We spend so much time thinking about our children's experience on the first day of school, we forget about the people who have done so much to get them there—us! This is a really big day for you too, mama, so get in that photo! You and your child will treasure it forever.

This article is sponsored by Rack Room Shoes. Thank you for supporting the brands that support Motherly and mamas.

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The summer season is the perfect time to get creative and enjoy fun projects around the house with your little ones. Some of the most memorable family moments can start with a piece of construction paper or end with a table covered in shaving cream.

While you're having fun, just remember that being creative is about the process, not the result. Your kids' artwork may not be museum-worthy, but that's okay! Embrace the fun of the creation and not necessarily the end result.

First thing's first, get organized.

before you can begin any project, it's important to start on a clean surface. A fresh canvas sets the stage for family activities and DIY projects so I always put away clutter and clean the surfaces to prepare for new activities.

I always recommend creating or purchasing organization bins or spaces for each activity or categories of items. For example, a container specifically for crayons, markers and colored pencils. Then when it's time to clean up, everything has a specific place. Make sure to clearly label the bins so everyone can easily determine what each container contains. This is a great way to exercise good organizational habits from an early age. As soon as they are 2-years-old, they can play a part in cleaning up and putting things away. And, if you have systems set up for them from the start, it makes it much easier for them! Kids also love to help clean counters once you've put everything away. Whether it's after you've cooked a meal together or exhausted all of the glitter glue, they love wiping down counters with wipes. Set the expectation that kids who craft are responsible for cleaning up their supplies when they're done. It's crucial to start the healthy habit of tidying up after yourself early on.


Ask your kids for their input.

Imagination runs wild, so take advantage of their creativity. Ask them what type of art project or fun family activities they want to prioritize. If you have multiple kids, create a "suggestion jar" they can continually add and pull from when they are looking for an activity to do.

It's important to embrace collaboration. You know what they say: Teamwork makes the (crafts) work. Encourage your kids to work together and call out ideas for each other's artwork.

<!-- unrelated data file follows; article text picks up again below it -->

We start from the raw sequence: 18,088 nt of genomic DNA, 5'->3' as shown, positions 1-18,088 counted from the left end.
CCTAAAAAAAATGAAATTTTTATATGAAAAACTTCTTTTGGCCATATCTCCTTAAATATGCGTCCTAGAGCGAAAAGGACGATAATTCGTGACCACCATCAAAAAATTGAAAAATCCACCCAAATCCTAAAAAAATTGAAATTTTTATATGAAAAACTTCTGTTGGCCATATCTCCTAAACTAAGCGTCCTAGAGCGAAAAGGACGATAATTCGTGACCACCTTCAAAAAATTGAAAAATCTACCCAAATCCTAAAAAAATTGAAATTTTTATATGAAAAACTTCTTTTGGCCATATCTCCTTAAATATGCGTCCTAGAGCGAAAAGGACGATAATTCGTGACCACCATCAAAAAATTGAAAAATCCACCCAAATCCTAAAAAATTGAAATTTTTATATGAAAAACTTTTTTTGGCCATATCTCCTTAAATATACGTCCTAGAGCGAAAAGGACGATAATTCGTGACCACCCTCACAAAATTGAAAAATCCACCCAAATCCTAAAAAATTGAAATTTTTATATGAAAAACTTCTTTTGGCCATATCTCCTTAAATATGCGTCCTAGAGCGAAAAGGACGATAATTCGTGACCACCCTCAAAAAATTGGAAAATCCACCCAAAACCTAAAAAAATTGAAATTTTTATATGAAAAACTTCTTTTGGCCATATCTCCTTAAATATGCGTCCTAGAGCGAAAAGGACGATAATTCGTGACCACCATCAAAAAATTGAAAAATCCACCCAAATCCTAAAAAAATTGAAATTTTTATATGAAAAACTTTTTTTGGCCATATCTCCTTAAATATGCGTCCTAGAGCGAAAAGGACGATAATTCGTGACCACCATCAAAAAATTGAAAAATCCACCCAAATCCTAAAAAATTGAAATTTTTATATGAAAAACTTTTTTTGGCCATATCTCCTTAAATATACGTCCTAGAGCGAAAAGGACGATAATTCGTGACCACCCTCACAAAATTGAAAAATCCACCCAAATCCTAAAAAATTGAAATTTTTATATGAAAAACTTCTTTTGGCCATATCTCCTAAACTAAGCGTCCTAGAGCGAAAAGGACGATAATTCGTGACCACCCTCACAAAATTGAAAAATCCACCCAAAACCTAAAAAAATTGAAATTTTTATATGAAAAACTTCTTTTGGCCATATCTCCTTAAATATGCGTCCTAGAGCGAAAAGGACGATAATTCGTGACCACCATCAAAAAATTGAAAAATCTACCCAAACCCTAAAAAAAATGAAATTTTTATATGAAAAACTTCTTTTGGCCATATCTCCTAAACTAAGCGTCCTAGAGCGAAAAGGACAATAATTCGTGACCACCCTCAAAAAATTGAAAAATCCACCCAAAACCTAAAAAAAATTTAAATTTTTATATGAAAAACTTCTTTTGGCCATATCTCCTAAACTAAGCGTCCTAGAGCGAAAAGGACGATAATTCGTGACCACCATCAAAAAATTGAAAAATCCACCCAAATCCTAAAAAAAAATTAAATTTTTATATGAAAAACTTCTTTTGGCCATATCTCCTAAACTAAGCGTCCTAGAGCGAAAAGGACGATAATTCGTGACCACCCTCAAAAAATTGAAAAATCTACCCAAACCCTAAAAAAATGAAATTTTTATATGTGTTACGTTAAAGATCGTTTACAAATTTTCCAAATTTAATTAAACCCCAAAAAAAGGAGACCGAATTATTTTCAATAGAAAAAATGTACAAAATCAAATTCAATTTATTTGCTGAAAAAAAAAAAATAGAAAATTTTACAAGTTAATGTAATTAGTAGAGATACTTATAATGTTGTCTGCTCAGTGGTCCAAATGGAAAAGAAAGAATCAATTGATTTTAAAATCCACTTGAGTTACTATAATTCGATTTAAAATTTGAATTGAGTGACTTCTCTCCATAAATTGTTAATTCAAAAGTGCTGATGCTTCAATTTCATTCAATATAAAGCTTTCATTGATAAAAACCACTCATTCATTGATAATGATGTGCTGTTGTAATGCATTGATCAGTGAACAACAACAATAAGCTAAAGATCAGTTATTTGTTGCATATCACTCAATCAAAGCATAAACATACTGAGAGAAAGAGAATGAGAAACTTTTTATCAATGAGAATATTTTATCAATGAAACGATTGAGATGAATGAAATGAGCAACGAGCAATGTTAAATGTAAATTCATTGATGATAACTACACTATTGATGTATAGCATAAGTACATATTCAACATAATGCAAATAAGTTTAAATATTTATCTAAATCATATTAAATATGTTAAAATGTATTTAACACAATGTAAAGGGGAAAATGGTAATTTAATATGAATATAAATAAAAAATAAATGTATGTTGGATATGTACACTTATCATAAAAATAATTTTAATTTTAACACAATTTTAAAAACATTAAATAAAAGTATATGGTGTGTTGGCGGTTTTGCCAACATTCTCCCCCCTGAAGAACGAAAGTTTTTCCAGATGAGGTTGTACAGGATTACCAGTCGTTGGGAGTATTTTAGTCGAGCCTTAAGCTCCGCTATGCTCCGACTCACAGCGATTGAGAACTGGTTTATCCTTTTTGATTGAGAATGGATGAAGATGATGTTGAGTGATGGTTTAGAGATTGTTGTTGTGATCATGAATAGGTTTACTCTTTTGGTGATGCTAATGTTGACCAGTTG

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Here are a few of my favorite craft projects:

  • Flipbooks: Have each kid create their own flipbook full of creative crafts, poetry, or other fun moments they want to capture.
  • DIY dollhouse: Make a custom dollhouse filled with handmade mini furniture to decorate it in their own way.
  • Out-of-the-crayon-box crafting: Challenge your kids to craft with creative elements around the house—whether it be clothespin snowmen or sponge sailboats, there are endless possibilities.
Garner even more excitement by making the prep part a project itself! Have your kids help create a fun workspace for food-making, craft-building, or DIY science-slime experimenting. They can pick a color scheme, help find the right organizing bins, or decorate the wall with art projects from this past school year for inspiration.

Try DIY projects.

Kids need to get out their creativity and energy so hands-on projects are a fun way to put their growing brains to work while they do it.

Be sure to practice safe crafting. Store all scissors and other sharp objects in protected, designated places, make sure to read all directions for new craft supplies or projects, and watch out for slippery messes!

Stock up on these essentials:

1. On-the-go park bag: Parents should be ready to go to the park at a moment's notice. Have a bag pre-packed with all the essentials: a mini kite, a picnic blanket, a ball to toss around, sunscreen and more.

2. Chalk: I love bringing crafts outside whenever possible, and something as simple as colorful sidewalk chalk is an easy way to make drawings larger than life!

3. Contact paper: You can use contact paper to add temporary color and character to flower vases, glass jars or really any decorative container with a hard, smooth surface. As a first step, wipe the vases or jars down with a disinfecting wipe to make sure the surface is clean so the paper will stick properly.

4. Felt: Felt is one of my favorite kid-friendly ways to incorporate color into crafts. You can make fun flowers, finger puppets, or whatever your heart desires.

5. Bubbles: They provide instant fun for any age!

6. Instant camera: Capture all of your moments —happy, sticky, and everything in between. Let your kids get in on the action of capturing their favorite family moments and compiling them into an end of the year scrapbook!
Learn + Play

Is it too soon? I ask myself as you toddle in and chat excitedly about the baby in mommy's belly. "Where is she?" you ask. "But I don't see her," you insist when I tell you she's in there.

Will you miss our special time as a trio? I wonder, as we snuggle on your rug at night, you, Daddy and me, under a blanket too small to cover us all. But you don't realize, pulling it up over us anyway, feet popping out, giggling all the while.

Were we selfish? I worry as I rush to comfort you during the night when a fever spikes and you call out our names. "Mama!" "Daddy!" And we're both there in a minute.